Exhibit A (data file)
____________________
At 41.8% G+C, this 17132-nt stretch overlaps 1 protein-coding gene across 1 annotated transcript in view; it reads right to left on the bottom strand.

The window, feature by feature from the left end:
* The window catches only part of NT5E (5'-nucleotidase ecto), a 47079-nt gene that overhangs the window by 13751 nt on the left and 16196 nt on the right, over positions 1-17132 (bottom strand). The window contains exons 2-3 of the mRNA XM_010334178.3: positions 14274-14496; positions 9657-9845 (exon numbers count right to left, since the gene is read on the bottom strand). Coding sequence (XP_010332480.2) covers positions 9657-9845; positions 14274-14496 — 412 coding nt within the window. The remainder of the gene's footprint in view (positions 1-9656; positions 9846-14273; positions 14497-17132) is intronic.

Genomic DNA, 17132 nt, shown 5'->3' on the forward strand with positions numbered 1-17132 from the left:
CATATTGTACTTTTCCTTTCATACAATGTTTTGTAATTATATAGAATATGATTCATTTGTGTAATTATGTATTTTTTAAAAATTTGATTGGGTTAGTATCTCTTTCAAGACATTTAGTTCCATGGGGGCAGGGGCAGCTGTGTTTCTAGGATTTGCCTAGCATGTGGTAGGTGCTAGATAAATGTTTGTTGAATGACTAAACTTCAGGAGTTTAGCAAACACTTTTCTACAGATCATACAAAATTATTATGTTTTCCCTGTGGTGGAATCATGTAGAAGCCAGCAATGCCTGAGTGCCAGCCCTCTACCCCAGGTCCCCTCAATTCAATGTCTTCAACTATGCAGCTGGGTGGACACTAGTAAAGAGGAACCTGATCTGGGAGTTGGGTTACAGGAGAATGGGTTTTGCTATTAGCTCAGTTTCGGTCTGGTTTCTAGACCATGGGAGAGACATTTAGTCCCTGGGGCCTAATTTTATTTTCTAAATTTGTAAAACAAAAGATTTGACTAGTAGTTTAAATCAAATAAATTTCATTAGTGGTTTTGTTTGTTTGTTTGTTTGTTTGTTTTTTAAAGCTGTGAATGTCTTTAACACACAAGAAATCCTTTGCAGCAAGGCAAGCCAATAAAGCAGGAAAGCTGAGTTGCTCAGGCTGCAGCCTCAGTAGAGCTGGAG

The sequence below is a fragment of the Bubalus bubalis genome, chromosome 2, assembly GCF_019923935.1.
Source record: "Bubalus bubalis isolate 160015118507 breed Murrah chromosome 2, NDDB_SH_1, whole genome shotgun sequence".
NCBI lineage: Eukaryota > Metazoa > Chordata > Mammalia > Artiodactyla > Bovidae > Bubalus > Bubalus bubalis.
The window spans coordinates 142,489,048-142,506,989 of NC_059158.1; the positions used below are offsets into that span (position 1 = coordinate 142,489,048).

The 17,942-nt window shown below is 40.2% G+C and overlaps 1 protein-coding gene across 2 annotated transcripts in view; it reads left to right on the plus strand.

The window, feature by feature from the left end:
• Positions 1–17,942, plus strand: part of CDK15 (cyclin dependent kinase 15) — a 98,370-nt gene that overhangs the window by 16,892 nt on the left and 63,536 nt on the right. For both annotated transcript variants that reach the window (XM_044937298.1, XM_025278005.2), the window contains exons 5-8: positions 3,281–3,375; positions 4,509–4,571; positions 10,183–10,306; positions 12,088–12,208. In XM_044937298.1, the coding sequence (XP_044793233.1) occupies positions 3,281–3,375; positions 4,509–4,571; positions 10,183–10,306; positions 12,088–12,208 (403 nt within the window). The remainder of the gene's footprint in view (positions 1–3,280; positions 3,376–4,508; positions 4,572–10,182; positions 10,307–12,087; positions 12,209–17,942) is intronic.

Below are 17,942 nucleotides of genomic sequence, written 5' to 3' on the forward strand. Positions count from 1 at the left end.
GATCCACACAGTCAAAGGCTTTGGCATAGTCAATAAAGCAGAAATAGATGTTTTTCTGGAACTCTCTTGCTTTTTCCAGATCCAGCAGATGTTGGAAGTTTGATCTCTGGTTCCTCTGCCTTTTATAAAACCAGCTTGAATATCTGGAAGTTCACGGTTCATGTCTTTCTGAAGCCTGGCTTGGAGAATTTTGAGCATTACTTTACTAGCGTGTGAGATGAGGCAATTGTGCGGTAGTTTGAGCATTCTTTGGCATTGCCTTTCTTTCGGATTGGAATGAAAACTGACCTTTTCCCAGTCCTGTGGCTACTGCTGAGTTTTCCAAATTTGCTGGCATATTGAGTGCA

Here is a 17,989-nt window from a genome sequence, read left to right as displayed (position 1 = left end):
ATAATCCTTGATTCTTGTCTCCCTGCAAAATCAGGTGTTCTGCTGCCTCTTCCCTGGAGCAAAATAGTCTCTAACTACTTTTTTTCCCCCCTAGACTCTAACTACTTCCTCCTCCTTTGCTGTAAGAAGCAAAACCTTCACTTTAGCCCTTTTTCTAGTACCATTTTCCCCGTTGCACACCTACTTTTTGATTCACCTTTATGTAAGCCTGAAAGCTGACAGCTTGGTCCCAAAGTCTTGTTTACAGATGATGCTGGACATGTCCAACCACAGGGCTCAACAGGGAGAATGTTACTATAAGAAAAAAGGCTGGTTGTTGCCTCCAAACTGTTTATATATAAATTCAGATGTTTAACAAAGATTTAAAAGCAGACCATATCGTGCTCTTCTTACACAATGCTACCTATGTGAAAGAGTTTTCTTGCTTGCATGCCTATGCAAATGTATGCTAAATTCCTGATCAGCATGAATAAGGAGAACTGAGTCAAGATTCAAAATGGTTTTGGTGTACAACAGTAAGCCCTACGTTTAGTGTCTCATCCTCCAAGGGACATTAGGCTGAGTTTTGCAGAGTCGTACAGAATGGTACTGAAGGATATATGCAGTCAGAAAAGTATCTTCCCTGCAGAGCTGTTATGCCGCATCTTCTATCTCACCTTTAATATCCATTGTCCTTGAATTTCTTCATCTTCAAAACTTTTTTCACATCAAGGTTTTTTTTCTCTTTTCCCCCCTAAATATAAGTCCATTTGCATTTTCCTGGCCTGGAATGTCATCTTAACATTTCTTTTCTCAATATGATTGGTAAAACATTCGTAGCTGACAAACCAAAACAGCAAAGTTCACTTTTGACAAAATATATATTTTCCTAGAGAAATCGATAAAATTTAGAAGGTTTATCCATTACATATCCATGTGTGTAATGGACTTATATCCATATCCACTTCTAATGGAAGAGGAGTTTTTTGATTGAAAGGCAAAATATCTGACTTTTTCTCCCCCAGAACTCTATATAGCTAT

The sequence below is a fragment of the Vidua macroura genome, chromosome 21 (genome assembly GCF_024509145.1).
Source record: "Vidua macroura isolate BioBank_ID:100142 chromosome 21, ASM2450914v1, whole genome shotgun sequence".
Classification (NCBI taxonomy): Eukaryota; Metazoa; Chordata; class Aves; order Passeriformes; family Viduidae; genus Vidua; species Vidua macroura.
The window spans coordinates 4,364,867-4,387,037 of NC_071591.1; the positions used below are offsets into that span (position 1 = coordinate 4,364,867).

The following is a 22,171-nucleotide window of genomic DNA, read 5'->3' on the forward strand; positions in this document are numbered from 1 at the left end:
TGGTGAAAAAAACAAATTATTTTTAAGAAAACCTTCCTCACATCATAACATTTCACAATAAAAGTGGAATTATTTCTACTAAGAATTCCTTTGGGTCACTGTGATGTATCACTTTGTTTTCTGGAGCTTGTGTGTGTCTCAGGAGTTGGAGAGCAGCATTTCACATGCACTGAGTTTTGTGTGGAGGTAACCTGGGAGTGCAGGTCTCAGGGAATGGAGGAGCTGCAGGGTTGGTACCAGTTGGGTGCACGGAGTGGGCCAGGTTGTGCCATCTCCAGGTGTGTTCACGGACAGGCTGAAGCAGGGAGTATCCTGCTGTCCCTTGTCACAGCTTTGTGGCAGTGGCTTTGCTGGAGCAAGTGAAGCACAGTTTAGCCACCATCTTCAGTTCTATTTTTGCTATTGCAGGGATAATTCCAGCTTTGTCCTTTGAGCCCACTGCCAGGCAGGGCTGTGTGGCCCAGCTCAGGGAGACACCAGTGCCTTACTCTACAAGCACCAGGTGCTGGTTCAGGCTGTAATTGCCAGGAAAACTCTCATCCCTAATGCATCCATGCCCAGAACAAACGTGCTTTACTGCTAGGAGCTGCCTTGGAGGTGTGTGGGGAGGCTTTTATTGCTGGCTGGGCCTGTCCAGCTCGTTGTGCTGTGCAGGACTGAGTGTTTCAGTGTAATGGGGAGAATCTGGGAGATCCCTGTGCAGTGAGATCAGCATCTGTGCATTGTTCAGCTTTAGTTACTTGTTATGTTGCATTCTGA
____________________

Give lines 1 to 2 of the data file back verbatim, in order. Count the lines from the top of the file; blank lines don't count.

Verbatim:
At 41.8% G+C, this 17132-nt stretch overlaps 1 protein-coding gene across 1 annotated transcript in view; it reads right to left on the bottom strand.

The window, feature by feature from the left end: